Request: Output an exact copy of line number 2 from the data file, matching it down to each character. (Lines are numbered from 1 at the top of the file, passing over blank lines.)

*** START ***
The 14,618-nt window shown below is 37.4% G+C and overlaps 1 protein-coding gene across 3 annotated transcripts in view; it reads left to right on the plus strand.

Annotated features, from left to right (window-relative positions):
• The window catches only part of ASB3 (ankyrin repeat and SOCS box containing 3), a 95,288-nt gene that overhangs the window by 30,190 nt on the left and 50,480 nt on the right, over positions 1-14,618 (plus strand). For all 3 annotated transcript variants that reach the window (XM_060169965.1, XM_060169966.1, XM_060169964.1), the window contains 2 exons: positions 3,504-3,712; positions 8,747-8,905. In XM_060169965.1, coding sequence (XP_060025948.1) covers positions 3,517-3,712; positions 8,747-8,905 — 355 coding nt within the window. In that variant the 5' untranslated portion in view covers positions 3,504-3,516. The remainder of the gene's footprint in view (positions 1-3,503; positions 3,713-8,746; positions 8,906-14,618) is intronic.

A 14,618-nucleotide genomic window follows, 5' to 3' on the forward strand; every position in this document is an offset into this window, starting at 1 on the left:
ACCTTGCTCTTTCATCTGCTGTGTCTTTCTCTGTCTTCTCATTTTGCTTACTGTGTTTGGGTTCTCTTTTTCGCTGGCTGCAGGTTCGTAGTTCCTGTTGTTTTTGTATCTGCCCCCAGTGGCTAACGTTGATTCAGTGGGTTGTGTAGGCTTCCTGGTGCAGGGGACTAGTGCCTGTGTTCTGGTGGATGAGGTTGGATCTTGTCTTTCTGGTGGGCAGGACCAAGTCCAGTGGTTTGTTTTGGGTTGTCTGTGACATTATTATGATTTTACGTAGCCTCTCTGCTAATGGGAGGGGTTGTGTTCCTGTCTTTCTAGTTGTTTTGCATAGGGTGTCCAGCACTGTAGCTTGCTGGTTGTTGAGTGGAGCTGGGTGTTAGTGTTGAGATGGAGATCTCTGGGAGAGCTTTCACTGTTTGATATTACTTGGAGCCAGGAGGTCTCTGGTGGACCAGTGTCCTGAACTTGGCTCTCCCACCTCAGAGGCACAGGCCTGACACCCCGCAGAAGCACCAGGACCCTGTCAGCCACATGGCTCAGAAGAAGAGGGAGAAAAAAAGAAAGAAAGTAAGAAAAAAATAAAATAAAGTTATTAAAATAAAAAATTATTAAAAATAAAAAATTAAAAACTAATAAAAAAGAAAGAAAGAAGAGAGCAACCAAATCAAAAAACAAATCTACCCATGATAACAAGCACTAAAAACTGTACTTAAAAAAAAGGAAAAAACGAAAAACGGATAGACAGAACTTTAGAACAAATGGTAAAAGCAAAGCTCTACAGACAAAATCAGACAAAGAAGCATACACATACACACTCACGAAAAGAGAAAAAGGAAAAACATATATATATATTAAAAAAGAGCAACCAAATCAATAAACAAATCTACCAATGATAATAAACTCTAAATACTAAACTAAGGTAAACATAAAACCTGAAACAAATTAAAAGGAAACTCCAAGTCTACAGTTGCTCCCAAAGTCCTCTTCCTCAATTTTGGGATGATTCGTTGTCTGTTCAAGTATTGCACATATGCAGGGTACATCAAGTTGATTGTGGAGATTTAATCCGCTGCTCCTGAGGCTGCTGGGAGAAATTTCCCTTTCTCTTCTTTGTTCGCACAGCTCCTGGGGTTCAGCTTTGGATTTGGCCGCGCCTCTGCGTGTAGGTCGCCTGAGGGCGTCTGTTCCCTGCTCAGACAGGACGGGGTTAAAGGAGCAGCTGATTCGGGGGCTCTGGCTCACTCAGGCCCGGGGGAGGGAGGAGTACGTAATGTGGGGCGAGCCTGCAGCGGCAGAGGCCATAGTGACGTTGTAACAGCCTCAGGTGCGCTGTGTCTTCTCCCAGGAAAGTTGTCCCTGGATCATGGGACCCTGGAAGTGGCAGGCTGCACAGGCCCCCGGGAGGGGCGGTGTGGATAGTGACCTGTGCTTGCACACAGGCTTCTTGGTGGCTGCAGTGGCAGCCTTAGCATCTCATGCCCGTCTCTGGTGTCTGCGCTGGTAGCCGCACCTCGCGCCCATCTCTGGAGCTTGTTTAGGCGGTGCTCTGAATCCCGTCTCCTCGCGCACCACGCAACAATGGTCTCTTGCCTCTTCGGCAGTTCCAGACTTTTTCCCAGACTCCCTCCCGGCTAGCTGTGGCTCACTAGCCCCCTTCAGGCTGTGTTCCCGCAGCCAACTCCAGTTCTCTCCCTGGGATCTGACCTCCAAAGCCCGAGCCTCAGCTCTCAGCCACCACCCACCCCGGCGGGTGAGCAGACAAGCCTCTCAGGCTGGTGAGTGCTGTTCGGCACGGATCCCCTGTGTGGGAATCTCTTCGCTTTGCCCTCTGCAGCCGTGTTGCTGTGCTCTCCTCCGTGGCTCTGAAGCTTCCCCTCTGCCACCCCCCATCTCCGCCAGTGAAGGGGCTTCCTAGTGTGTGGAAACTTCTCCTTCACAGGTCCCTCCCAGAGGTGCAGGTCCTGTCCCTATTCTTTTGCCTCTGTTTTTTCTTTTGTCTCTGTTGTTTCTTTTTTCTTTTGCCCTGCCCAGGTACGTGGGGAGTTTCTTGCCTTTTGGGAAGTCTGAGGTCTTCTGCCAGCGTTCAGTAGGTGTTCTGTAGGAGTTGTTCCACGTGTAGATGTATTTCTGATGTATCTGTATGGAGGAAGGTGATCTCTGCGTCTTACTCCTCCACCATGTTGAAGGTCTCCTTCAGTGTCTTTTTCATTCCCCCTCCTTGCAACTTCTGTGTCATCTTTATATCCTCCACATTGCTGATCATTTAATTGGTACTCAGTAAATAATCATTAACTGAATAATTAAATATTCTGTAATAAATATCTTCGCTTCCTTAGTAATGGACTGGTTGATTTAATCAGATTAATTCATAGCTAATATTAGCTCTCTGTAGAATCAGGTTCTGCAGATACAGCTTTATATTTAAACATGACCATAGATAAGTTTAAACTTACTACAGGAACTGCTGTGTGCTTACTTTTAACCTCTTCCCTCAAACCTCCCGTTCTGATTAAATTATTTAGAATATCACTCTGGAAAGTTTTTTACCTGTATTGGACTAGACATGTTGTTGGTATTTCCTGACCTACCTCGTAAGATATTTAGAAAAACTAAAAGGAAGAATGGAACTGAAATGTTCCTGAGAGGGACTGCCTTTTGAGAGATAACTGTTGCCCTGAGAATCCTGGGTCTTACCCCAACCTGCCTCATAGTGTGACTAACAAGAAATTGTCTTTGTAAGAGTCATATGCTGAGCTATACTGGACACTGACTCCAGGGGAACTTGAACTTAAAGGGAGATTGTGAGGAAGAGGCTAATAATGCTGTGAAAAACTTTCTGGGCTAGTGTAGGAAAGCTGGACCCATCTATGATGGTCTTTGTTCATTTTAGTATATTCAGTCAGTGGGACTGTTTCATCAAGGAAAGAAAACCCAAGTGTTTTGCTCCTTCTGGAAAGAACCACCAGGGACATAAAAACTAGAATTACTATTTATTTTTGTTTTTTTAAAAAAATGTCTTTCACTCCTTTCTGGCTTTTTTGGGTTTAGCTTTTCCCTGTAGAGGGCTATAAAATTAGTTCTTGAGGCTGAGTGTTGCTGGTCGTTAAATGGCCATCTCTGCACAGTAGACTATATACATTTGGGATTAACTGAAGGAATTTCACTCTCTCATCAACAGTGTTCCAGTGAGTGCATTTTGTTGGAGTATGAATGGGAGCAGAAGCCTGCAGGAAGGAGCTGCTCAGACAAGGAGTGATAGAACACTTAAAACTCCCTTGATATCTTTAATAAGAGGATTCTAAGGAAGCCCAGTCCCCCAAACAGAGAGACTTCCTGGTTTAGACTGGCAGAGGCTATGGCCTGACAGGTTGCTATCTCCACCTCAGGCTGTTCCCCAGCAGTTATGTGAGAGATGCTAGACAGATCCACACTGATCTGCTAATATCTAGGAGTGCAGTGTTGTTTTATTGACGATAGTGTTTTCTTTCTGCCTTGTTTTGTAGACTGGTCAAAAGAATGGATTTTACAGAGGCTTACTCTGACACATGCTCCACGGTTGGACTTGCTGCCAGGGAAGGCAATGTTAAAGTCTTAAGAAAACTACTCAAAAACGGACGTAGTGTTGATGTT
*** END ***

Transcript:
Annotated features, from left to right (window-relative positions):